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Hipster & a Lady. The look that resulted is not for every woman, as Gernreich is the first to admit. Further, he points out: "Nobody is supposed to lift off the cover of Vogue and put it on." Designers deliberately exaggerate a point in order to emphasize it. In fact, before the new short dresses are shipped out of New York, their hems will automatically be lowered one, two or even three inches, depending on which region they are being sent to, with the East and West Coasts getting the highest, the Midwest and South the lower ones.
Dress levels also depend on the individual's sense of propriety. Manhattan Socialite Marylou Whitney, 41, would not be caught dead in anything resembling a mini. She shops only at expensive stores and, to please her husband Sonny, who she says wants her to look "romantic," makes sure her skirts ride no higher than one inch above her knees. But for another Manhattan socialite, Wendy Vanderbilt, single and 26 years old, the thigh's the limit. Wendy seldom buys designers' clothes ("They are too expensive"), shops almost exclusively at boutiques, and thinks "it's great to buy a $30 dress."
Girls who wear Gernreich's clothes prize them above all because they leave the body free to move. "They follow the figure, and I like that feeling," says Actress Carol Channing, who started wearing them seven years ago to go with her new Vidal Sassoon haircut. Actress Eva Marie Saint finds "his clothes are like wearing nothing, like wearing tissue paper."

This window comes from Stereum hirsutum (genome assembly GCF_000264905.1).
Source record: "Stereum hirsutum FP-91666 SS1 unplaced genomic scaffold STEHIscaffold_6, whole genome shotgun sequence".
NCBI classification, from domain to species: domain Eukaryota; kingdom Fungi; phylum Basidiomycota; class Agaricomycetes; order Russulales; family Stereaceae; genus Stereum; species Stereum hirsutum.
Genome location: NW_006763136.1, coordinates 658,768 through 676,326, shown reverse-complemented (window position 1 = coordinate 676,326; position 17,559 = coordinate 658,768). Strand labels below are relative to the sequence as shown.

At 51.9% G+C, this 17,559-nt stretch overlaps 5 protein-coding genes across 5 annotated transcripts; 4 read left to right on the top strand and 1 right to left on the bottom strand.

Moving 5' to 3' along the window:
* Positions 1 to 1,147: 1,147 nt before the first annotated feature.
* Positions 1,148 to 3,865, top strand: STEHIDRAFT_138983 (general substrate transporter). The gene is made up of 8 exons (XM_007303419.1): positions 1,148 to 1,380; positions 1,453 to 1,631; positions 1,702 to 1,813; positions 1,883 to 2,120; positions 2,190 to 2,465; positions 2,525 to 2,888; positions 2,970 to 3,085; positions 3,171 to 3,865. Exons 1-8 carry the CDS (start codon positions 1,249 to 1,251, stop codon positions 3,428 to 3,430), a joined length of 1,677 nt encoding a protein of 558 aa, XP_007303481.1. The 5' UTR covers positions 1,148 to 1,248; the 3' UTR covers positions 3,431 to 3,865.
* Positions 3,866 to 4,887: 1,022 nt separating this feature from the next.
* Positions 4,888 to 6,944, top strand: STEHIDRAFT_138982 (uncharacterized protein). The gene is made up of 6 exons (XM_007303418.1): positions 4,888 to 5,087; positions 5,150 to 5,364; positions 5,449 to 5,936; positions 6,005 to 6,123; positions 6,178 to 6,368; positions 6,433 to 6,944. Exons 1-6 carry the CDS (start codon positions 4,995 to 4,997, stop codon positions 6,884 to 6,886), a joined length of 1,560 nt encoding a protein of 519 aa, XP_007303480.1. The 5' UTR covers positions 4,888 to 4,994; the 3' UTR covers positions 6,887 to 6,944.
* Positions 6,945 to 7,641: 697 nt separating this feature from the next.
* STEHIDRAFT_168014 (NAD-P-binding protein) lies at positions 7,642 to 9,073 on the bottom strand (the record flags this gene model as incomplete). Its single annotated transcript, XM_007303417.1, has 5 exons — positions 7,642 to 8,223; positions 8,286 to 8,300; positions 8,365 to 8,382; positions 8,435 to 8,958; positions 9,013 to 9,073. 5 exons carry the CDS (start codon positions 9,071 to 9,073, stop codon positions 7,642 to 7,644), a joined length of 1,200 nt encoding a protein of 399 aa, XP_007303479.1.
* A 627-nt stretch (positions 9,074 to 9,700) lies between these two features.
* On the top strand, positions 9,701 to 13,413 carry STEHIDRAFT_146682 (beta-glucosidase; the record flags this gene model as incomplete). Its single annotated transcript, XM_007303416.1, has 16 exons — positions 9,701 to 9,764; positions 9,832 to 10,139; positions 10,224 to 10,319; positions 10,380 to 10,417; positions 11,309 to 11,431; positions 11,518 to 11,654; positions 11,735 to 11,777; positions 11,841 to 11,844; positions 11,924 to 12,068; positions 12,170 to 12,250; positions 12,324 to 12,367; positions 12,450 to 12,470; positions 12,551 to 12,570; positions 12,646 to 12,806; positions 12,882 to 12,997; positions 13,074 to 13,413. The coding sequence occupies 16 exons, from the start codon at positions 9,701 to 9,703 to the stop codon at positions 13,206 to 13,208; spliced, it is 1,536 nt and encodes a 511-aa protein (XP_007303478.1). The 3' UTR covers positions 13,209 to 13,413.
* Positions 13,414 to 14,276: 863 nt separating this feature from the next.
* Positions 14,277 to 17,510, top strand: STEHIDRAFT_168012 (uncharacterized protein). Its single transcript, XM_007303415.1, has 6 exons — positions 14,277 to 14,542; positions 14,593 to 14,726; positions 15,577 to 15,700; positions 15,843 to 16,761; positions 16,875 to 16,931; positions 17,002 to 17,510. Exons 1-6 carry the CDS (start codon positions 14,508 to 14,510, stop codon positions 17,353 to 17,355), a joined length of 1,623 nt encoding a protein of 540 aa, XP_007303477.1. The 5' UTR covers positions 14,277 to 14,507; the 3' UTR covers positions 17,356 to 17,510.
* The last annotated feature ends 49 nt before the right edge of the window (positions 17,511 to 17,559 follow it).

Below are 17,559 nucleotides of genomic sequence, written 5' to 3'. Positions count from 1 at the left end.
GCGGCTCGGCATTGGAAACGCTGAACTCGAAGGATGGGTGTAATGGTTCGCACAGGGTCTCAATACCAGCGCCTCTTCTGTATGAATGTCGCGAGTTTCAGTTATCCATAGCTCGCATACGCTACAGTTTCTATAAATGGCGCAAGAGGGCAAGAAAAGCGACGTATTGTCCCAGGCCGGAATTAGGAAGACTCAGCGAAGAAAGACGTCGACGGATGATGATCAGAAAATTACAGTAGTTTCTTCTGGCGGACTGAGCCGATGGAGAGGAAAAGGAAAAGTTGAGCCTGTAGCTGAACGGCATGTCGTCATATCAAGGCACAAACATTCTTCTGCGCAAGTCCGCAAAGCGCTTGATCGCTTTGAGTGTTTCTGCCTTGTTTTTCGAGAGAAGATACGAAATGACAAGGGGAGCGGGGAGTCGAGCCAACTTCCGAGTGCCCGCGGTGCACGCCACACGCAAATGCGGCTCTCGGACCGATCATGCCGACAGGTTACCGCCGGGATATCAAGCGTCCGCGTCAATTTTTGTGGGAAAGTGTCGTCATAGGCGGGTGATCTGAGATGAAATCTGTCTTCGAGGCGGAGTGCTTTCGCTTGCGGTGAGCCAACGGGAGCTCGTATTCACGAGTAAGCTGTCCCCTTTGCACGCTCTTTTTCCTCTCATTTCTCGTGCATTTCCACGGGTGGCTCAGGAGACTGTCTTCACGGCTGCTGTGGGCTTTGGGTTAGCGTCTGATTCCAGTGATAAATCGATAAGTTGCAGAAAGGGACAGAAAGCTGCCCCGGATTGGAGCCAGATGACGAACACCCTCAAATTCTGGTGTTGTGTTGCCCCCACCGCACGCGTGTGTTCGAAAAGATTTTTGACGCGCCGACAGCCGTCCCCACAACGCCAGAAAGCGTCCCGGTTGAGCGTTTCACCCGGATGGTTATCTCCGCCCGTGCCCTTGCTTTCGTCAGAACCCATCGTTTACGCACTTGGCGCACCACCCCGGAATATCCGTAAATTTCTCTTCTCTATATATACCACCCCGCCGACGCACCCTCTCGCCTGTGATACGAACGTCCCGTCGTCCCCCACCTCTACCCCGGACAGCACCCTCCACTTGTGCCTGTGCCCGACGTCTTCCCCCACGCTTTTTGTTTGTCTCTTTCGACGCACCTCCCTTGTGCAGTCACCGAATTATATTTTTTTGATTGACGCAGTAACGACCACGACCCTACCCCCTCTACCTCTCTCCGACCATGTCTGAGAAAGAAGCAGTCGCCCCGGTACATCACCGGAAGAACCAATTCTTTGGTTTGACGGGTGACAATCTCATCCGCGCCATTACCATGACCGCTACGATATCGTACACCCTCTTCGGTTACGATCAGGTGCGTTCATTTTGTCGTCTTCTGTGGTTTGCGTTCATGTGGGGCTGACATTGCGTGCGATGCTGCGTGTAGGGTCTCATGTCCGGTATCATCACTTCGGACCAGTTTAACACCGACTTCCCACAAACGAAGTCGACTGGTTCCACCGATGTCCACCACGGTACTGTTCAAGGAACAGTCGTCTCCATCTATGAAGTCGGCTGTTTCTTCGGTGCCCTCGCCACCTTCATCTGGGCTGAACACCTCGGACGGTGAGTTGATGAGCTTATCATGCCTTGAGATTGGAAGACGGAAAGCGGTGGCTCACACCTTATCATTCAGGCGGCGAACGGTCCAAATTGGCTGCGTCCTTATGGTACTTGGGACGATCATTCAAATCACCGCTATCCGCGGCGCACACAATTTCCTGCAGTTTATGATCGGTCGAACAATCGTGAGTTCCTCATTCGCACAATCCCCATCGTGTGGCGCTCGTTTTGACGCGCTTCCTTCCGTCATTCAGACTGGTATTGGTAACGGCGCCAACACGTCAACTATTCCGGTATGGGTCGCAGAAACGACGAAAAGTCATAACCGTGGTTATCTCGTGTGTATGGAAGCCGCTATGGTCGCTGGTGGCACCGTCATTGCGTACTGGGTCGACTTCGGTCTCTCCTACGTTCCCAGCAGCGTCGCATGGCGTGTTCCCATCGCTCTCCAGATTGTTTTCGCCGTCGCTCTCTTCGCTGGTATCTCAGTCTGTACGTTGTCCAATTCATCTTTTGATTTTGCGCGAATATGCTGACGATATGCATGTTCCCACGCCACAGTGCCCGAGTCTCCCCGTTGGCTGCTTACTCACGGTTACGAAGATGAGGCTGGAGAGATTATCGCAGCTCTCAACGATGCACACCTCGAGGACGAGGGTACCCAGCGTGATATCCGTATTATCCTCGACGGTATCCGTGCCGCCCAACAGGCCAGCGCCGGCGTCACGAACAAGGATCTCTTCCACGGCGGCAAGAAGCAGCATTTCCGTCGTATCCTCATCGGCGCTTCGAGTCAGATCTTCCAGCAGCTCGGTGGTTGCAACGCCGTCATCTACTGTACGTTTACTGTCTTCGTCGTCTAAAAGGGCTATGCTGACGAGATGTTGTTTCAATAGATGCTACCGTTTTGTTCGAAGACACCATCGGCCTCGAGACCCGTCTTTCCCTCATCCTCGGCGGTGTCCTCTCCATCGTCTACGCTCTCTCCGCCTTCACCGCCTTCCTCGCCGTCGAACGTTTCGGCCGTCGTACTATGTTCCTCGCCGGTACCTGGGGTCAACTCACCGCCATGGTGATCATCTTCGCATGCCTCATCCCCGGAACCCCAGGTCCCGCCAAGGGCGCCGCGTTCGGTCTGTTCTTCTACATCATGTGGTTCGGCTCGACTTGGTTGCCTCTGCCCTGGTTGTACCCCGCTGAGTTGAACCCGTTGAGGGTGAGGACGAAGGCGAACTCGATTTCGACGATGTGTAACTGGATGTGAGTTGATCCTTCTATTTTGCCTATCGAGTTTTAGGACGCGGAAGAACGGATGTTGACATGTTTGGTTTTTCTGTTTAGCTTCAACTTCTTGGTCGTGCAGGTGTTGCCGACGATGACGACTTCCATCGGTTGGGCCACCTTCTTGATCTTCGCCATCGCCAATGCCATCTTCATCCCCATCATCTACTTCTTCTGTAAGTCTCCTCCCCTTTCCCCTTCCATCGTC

Cosmopolitan Editor Helen Gurley Brown (Sex and the Single Girl) likes Rudi's clothes because they are "sexy, foxy, amusing, just right." Presidential Assistant Betty Furness, 51 and a grandmother, proudly wore a Gernreich when she testified before Congress. China Machado, former model turned Harper's Bazaar fashion editor, likes playing make-believe with hers, says: "Rudi has made woman a hipster and a lady at the same time." Shirlee Fonda, young wife of Actor Henry Fonda, wears a Gernreich for evening entertaining, and Actress Barbara Feldon (Agent 99 on TV's Get Smart!) insists that "there's no such thing as throwing a Gernreich away." When one of hers wears out, she sets it aside to make a pillow cover out of it.
Instant Convert. Gernreich traces his own introduction to fashion all the way back to the age of two, when he accompanied his middle-class Austrian Jewish parents on an Italian vacation. "I trailed around after a lady who was obviously of ill repute," he remembers. "I say 'obviously' because she was very heavily made up, which was unheard of in those days, and she was very colorfully dressed. Her attire was outrageous, and I was terribly attracted to her. I kept following her, and she couldn't get rid of me." Back home in Vienna, his parents took him to a clothing store for a new coat. The one that caught his eye was maroon and grey with zebra trim. His parents balked, "but I carried on and made a scene until they bought it for me, and I paraded around in it very proudly."